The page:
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A quick solution would be to use the bidi package’s \LR{} command: \glc \LR{In the beginning} created God - \LR{the heavens} and \LR{the earth.}// See §1.8 (Typesetting Short LTR and RTL Texts) in the documentation for further information.


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To change the format of the example number you need to specify the exnoformat hook. To format the lines of the gloss correctly you should use the everygl hooks provided by ExPex. For the first line you use everygla= By default it is set to \it. But you can't use environments in these hooks, you must use switches. So I would recommend not using CJKutf8 but ...


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This is not a good solution, but one way to deitalicize the first line is to wrap each word with \emph{}. You have to do each word in turn, otherwise the glosses get messed up. Obviously this is time-consuming, and I'm sure there is a better way to do this, but I've provided it in case it helps!


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You can supply a manual label to any example. Remember though that you can no longer refer to an example with such a label with the regular \label and \ref system, since the label is not a counter. Here's an example: \documentclass{article} \usepackage{linguex} \begin{document} \ex. \a. First example. \b.[a.$'$] Modified example. \c.[a.$''$] Modified ...


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The ExPex package uses its own counter/reference system which is quite powerful but somewhat idiosyncratic. It's also usable with the regular LaTeX \label and \ref system but without the extra functionality of its built-in system. The main counter used by ExPex is \excnt but this is a TeX count register and not a LaTeX counter, so it cannot be set and reset ...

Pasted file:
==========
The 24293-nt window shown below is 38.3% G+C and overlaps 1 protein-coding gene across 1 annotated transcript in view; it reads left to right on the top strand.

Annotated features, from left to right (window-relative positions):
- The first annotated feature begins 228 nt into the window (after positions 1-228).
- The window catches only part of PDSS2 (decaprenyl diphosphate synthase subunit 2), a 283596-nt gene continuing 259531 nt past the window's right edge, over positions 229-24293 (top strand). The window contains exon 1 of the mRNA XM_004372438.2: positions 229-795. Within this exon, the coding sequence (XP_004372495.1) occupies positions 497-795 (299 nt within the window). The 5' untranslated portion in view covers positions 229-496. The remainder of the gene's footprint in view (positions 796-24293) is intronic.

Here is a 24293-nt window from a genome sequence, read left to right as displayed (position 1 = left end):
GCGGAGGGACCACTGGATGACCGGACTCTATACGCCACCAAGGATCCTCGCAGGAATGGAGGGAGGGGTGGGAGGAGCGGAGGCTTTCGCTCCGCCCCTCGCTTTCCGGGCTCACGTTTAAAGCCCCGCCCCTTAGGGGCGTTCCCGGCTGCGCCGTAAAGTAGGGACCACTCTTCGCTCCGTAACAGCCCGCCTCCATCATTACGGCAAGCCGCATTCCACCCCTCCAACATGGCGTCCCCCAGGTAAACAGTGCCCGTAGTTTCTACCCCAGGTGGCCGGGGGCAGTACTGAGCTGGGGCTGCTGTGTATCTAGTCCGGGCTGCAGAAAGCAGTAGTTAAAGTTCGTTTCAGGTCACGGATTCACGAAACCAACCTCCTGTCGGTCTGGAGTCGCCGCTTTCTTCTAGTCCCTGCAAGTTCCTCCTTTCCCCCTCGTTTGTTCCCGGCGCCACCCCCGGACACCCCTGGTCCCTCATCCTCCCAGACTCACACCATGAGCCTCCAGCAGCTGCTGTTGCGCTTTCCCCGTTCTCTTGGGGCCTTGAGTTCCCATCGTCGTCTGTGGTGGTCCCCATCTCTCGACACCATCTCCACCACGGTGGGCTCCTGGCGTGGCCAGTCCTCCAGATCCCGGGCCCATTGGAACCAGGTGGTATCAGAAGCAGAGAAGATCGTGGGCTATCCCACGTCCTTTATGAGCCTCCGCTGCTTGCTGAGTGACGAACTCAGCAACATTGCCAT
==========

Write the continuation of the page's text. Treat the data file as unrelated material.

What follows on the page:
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how to set a counter : \documentclass{article} \usepackage[utf8]{inputenc} \usepackage[T1]{fontenc} \usepackage{lmodern} \usepackage[frenchb]{babel} \begin{document} \section{test1} \label{sec:test1} \section{test2} \label{sec:test2} \setcounter{section}{10} \section{test3} \label{sec:test3} \section{test4} \label{sec:test4} \section{test5} ...


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The simplest way to do this is to put the phonetic transcription in the \ex line and then introduce your glossed example with a numberless \sn line. The main reason why your sample document doesn't work is that the \ex command is looking for a [ for the grammaticality judgement; you need to protect the [ in the phonetic transcription by enclosing the ...


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The tipa package uses 8-Bit fonts because it was developed at a time when only 8-bit fonts were accessible by TeX. The underlying ancoding mimics ASCII IPA schemes (like SAMPA), so when you cut and paste them from the pdf they are somewhat sensible (but not perfect matches, specially for the more rare ones). When you want a pdf files with the "true ...



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